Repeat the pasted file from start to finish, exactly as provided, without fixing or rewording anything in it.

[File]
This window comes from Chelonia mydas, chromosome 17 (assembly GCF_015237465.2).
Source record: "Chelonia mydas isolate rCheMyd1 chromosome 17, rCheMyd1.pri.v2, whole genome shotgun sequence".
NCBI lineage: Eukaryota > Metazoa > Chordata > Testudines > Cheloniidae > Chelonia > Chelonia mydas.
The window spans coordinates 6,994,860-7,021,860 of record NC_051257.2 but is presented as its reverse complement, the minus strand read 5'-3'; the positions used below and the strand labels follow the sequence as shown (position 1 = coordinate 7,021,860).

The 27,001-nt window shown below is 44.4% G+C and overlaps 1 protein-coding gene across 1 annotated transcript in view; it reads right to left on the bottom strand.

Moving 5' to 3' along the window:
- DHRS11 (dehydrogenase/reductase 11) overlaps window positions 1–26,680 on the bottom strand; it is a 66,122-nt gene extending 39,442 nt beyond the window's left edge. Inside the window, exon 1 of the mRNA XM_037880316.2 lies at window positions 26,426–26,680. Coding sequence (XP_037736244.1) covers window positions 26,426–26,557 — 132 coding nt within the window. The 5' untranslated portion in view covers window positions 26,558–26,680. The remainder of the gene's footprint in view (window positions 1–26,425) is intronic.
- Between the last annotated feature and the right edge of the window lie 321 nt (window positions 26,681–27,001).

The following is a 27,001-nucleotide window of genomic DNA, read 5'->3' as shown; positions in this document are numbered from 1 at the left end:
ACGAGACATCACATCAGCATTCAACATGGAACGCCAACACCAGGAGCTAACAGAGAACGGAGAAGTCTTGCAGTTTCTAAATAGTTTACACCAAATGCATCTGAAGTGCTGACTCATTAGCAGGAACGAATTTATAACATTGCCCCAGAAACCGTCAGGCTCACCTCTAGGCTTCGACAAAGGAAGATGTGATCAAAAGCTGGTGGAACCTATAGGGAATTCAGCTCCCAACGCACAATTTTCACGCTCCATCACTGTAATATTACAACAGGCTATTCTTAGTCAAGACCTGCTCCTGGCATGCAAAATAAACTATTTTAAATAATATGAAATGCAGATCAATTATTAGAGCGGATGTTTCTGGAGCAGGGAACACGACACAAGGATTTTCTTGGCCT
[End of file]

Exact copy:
This window comes from Chelonia mydas, chromosome 17 (assembly GCF_015237465.2).
Source record: "Chelonia mydas isolate rCheMyd1 chromosome 17, rCheMyd1.pri.v2, whole genome shotgun sequence".
NCBI lineage: Eukaryota > Metazoa > Chordata > Testudines > Cheloniidae > Chelonia > Chelonia mydas.
The window spans coordinates 6,994,860-7,021,860 of record NC_051257.2 but is presented as its reverse complement, the minus strand read 5'-3'; the positions used below and the strand labels follow the sequence as shown (position 1 = coordinate 7,021,860).

The 27,001-nt window shown below is 44.4% G+C and overlaps 1 protein-coding gene across 1 annotated transcript in view; it reads right to left on the bottom strand.

Moving 5' to 3' along the window:
- DHRS11 (dehydrogenase/reductase 11) overlaps window positions 1–26,680 on the bottom strand; it is a 66,122-nt gene extending 39,442 nt beyond the window's left edge. Inside the window, exon 1 of the mRNA XM_037880316.2 lies at window positions 26,426–26,680. Coding sequence (XP_037736244.1) covers window positions 26,426–26,557 — 132 coding nt within the window. The 5' untranslated portion in view covers window positions 26,558–26,680. The remainder of the gene's footprint in view (window positions 1–26,425) is intronic.
- Between the last annotated feature and the right edge of the window lie 321 nt (window positions 26,681–27,001).

The following is a 27,001-nucleotide window of genomic DNA, read 5'->3' as shown; positions in this document are numbered from 1 at the left end:
ACGAGACATCACATCAGCATTCAACATGGAACGCCAACACCAGGAGCTAACAGAGAACGGAGAAGTCTTGCAGTTTCTAAATAGTTTACACCAAATGCATCTGAAGTGCTGACTCATTAGCAGGAACGAATTTATAACATTGCCCCAGAAACCGTCAGGCTCACCTCTAGGCTTCGACAAAGGAAGATGTGATCAAAAGCTGGTGGAACCTATAGGGAATTCAGCTCCCAACGCACAATTTTCACGCTCCATCACTGTAATATTACAACAGGCTATTCTTAGTCAAGACCTGCTCCTGGCATGCAAAATAAACTATTTTAAATAATATGAAATGCAGATCAATTATTAGAGCGGATGTTTCTGGAGCAGGGAACACGACACAAGGATTTTCTTGGCCT